Written by Roy Pirrung, USATF Championship Liaison. Tejas Trail is an ATRA corporate member. Above photo by Tejas Trails.
The venue, the Hill Country, northwest of San Antonio. The course, booked as a trail of rugged and brutal beauty, where everything cuts, stings or bites, is a two loop 50k configuration that sees runners return to the start before going back out on the second loop.
Over the years, the finish rate for the 100k trail race averages about 75%, while the companion 50k and 25k boasts 90-95%.
Temperatures have been summer-like to winter-like over the past decade-and-a-half. Rain is not uncommon and pollen counts are soaring. Oh, there’s also a few rocks to contend with and the leg-cutting cactus plants.
Camille Herron, runner-up in ‘17, is returning and coming off a World Record 100-mile track performance. Michelle Yates, runner-up in ‘16 and the winner in ‘13 will also be among contenders for the $4,000 purse.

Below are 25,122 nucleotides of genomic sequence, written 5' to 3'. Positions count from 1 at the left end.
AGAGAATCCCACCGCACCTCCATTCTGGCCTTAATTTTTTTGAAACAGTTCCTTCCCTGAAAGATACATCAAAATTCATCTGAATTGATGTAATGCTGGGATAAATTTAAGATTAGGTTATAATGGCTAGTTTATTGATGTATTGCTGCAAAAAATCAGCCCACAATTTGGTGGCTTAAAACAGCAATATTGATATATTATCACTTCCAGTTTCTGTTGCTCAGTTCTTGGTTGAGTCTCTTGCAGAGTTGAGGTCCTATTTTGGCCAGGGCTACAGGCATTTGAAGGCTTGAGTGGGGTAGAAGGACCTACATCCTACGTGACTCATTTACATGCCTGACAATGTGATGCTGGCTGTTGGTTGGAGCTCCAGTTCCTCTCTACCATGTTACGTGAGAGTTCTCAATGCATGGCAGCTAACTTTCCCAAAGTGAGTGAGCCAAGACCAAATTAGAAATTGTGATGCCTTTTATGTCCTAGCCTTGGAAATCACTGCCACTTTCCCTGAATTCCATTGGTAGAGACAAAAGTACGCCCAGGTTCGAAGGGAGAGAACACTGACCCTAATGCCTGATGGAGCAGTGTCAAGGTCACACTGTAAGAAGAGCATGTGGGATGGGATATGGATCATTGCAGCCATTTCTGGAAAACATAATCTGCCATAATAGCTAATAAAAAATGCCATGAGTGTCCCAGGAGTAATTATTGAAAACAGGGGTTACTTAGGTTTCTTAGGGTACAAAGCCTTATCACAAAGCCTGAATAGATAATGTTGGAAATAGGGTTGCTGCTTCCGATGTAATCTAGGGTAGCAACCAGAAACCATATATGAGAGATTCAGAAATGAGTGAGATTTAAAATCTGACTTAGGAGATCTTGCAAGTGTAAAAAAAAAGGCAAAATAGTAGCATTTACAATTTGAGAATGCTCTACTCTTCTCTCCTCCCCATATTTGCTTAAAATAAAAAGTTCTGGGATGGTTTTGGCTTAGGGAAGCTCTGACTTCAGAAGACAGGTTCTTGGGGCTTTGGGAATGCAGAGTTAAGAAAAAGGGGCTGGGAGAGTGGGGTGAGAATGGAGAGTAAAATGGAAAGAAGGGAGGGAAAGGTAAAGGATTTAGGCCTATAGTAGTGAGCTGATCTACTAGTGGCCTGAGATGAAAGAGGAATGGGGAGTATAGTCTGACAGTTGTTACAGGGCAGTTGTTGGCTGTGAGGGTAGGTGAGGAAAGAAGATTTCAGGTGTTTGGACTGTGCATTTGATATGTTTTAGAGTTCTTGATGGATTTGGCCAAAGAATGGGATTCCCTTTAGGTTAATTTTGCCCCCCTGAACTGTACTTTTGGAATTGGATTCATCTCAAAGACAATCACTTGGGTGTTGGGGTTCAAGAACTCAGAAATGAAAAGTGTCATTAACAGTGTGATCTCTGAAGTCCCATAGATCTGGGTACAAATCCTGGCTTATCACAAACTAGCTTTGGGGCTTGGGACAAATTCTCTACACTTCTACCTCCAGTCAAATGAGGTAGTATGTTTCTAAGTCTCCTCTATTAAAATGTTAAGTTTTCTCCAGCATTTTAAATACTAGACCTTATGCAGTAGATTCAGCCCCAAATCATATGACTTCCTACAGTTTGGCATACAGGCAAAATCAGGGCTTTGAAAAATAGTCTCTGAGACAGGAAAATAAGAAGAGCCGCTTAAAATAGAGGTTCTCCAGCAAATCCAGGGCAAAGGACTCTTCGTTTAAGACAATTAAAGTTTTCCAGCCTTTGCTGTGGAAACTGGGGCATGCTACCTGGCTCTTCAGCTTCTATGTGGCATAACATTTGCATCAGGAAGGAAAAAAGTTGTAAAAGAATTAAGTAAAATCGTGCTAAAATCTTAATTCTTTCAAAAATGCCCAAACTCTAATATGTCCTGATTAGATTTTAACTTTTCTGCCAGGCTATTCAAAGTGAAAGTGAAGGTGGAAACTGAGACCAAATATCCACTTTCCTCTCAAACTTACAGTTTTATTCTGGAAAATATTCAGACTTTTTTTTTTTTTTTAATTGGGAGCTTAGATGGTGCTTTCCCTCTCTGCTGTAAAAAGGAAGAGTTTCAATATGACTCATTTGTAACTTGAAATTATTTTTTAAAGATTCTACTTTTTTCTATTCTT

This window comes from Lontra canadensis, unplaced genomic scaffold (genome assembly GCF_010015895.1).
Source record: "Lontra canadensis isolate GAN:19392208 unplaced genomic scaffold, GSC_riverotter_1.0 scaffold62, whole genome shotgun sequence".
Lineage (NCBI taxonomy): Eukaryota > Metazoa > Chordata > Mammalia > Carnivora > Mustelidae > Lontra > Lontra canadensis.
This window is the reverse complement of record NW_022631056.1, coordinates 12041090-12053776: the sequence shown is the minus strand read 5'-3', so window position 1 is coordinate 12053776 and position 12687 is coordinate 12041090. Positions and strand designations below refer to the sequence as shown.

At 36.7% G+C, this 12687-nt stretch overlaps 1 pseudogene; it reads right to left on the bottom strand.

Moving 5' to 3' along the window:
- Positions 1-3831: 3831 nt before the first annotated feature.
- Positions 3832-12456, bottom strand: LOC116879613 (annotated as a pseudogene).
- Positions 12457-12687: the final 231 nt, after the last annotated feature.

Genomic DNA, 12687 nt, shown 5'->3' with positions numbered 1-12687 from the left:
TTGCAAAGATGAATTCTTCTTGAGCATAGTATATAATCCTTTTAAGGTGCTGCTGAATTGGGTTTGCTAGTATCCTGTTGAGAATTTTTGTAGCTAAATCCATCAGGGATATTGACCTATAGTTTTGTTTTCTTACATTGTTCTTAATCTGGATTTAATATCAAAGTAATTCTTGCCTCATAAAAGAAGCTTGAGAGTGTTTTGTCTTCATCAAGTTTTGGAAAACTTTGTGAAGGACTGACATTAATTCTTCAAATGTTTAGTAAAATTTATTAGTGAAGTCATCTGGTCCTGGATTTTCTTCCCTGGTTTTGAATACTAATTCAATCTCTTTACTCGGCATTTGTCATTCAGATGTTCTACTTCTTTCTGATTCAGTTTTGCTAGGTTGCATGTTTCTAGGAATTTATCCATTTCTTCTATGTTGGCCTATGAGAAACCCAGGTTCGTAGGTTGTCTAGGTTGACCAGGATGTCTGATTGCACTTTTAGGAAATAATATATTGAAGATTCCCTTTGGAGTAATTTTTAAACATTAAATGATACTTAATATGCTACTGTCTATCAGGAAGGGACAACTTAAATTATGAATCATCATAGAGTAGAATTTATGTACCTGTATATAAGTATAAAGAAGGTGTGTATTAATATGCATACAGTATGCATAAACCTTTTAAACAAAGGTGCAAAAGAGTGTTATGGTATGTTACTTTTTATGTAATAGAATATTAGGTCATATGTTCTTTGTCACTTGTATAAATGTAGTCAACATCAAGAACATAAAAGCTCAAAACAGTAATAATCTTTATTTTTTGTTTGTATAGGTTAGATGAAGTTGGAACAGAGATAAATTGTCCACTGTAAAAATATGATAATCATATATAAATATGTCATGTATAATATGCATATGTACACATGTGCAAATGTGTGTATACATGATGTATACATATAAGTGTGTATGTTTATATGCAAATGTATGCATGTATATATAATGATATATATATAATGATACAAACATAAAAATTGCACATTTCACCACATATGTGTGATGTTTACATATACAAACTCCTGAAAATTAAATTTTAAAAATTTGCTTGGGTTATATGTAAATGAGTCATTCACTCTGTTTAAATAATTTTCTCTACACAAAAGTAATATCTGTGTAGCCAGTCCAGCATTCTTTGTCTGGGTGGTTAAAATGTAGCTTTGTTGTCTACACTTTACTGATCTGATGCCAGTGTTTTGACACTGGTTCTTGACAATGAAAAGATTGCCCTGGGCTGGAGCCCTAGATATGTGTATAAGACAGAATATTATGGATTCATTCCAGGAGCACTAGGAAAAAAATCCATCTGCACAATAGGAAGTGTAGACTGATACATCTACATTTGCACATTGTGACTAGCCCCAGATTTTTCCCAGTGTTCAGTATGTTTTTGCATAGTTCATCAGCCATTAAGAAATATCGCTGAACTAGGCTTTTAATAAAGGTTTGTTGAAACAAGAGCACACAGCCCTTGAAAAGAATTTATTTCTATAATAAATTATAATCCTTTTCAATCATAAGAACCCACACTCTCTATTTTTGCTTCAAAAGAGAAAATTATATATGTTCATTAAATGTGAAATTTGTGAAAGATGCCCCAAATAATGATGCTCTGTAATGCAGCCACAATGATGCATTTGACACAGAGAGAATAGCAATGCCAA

It has also been reported Dave Mackey, a former champion at this race and formally the course record holder, will be returning. Dave suffered a debilitating leg injury in a trail running accident, that would not heal. Ultimately, Dave decided to have the leg amputated but has since staged a tenacious comeback to remain active and engaged with the trail running community.
Race director, Chris McWatters, mentioned newcomer William Brewster as a possible contender in his first ultra. Based on his road and track running that may well be.
However, one of the leaders of last year’s edition, Mario Mendoza, may have something to say about that. He took an unfortunate, wrong turn, last year and may have something to prove this year.
Besides prize money, the top male and female earn automatic entry to the Western States 100 Mile Endurance Run, in California.
Historic and legendary runner, Gordy Ansleigh, known as the founder of the 100-mile trail race, finished Bandera 100k last year, at age 69.
Others to watch are: Danielle Filiipek, Chris Mocko, Chris Rauli, and Jared Burdick.